Book Image

Learn Blender Simulations the Right Way

By : Stephen Pearson
2 (2)
Book Image

Learn Blender Simulations the Right Way

2 (2)
By: Stephen Pearson

Overview of this book

Blender is a free, open source 3D software that allows you to create stunning visual graphics, animation, VFX, and much more! This book is an in-depth guide to creating realistic and eye-catching simulations, understanding the various settings and options around their creation, and learning how to troubleshoot solutions to your own Blender problems. In addition, this book can also be used to simulate the behavior of certain physics effects, such as fire, fluid, soft bodies, and rigid bodies. You’ll learn how to use Mantaflow, an open source framework within Blender software, to create fire, smoke, and fluid simulations. As you progress, you’ll understand how to easily produce satisfying rigid and soft body simulations, along with cloth simulations. Finally, you’ll use Dynamic Paint, Blender’s modifier, and the physics system to create eye-catching animations. By the end of this Blender book, you’ll have created a number of animations on your own, such as a campfire, waterfalls, and explosions. You’ll also have gained a deeper understanding of all the simulation options in Blender, which you can use to create portfolio-ready animations.
Table of Contents (21 chapters)
Part 1: Using Mantaflow for Fire, Smoke, and Fluids
Part 2: Simulating Physics with Soft Bodies and Cloth
Part 3: Diving into Rigid Bodies
Part 4: Understanding Dynamic Paint in Blender

What you need to create a simulation

In short, there are two things you will always need for a Mantaflow simulation, as follows:

  • A domain
  • A flow object

We will look at each in more detail, along with effectors, which are not mandatory but are still useful.

Domain objects

A domain object is a container for the entire simulation. No gas or liquid will be allowed outside this domain. When the simulation gets close to the edge, it will either collide or disappear, depending on what setting you have set.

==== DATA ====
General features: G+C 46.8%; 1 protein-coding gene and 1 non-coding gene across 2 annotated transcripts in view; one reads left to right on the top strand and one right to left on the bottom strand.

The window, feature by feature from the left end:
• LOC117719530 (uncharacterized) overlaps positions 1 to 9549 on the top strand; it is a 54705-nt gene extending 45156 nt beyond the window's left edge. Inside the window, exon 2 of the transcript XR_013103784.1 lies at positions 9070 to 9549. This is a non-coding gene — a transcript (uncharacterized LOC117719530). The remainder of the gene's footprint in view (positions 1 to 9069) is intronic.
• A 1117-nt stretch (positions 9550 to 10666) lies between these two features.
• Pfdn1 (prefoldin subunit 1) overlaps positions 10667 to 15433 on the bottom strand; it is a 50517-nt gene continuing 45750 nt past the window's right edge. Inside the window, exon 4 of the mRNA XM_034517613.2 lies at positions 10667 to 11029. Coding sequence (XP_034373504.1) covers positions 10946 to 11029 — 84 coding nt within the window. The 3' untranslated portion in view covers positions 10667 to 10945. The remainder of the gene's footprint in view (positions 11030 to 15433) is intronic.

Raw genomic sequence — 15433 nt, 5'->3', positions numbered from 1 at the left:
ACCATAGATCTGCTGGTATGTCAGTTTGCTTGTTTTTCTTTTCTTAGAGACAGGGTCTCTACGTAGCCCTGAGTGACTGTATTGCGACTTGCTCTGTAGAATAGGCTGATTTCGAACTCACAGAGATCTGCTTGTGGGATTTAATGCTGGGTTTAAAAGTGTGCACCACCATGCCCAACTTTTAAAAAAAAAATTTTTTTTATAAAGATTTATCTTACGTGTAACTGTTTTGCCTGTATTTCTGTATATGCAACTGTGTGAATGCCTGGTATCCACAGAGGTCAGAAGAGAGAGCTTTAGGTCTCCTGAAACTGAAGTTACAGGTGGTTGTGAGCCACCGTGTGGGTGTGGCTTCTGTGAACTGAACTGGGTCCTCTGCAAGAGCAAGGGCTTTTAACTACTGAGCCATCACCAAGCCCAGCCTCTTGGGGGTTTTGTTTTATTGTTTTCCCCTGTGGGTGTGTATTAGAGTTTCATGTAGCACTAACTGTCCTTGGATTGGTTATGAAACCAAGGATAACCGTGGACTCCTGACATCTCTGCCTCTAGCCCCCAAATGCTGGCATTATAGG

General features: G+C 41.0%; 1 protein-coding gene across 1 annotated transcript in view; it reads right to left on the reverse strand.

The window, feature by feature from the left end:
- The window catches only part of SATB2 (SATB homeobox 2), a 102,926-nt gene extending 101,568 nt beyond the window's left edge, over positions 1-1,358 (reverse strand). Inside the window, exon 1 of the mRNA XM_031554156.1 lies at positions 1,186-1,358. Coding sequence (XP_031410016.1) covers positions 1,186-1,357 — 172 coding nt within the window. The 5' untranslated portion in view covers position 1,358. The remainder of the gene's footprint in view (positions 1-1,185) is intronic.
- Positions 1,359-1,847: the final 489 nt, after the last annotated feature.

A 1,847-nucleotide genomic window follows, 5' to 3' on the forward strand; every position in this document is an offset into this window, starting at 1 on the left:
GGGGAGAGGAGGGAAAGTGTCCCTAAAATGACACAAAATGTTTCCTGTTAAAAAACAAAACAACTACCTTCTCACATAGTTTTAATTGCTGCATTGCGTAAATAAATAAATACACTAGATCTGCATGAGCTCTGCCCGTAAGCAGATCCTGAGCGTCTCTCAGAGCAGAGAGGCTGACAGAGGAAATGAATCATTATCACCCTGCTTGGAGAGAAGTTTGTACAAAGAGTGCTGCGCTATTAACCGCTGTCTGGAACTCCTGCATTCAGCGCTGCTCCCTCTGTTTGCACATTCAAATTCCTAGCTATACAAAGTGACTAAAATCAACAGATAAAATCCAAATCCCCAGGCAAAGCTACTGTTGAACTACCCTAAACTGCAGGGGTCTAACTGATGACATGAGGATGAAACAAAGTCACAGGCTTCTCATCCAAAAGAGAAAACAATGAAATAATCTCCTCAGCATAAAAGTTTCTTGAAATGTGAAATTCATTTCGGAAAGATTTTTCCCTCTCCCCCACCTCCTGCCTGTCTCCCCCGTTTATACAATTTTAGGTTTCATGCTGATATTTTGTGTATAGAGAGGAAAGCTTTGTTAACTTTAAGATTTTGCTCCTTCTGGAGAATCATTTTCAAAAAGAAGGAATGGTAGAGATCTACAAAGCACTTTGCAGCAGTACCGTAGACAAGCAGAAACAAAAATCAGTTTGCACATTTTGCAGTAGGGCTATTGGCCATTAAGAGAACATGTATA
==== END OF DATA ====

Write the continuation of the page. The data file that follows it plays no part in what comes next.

The bigger the domain, the more resolution you will need

This will cause the simulation to bake longer. A general rule is to have the domain just big enough to fit the simulation.

The domain object is always going to be the shape of a cube. Even if the domain isn’t a cube, the simulation will treat it as one and will simulate outside the original mesh:

Figure 1.7 – Domain example

Figure 1.7 – Domain example

The sphere in this example is the domain and, as you can see, the fluid is going outside the mesh. It is probably best to only use a cube as the domain for any simulation. As I stated earlier, you can also see the resolution of the simulation by viewing the size of the little box in the bottom-left corner.

To assign a domain, go to the Physics panel and select Fluid | Type | Domain.

Flow objects

Flow objects are used in simulations to either add or remove fluid from the domain. It’s important to note that the flow needs to be inside the domain to simulate properly; having it outside will do nothing.

Unlike the domain, with a flow object, you can have any shape you want but it needs to be a (mesh object). This means that (curves), (metaballs), (empties), or other objects like that will not work:

Figure 1.8 – Flow examples

Figure 1.8 – Flow examples

We will cover flow objects in detail in Chapter 2, Understanding Domains, Flows, and Effectors, but I wanted to provide this example so that you can understand how they work. In the flow’s properties, you can change its Behavior. There are three options you can choose from. This will affect how the smoke/fluid is emitted into the domain:

  • Inflows: This will constantly add fluid to the simulation (left)
  • Geometry: The fluid added is based on the exact amount of geometry of the mesh itself.
  • Outflows: This will delete the fluid

To assign a flow object, go to Physics Properties | Fluid | Type | Flow.


Effector objects aren’t necessary to create a simulation, but they can add another level of detail and interest to your simulation. They are used to collide and deflect or change the physics and velocity of the fluid.

So, if you want to create a collision for your simulation, effectors are the way to do it. When you add one in, just like the flow, this object needs to be a mesh. We will cover effectors in detail in the next chapter.

To assign an effector object, go to Physics Properties | Fluid | Type | Effector.

To summarize, there are two types of simulations that you can create with Mantaflow: either a gas or liquid simulation. When you decide which one you want, the next step is to add all the objects you need, those being a domain and a flow object. Do you want multiple flow objects? Do you want to add any collision objects to give more interest to the simulation? There are an endless number of simulations that you can create and it’s up to you to decide what you want to do.

In the last part of this chapter, we will be creating a fire simulation together. Step by step, we will learn exactly what it takes to create fire using Blender and Mantaflow. So, strap in, open Blender, and let’s get started!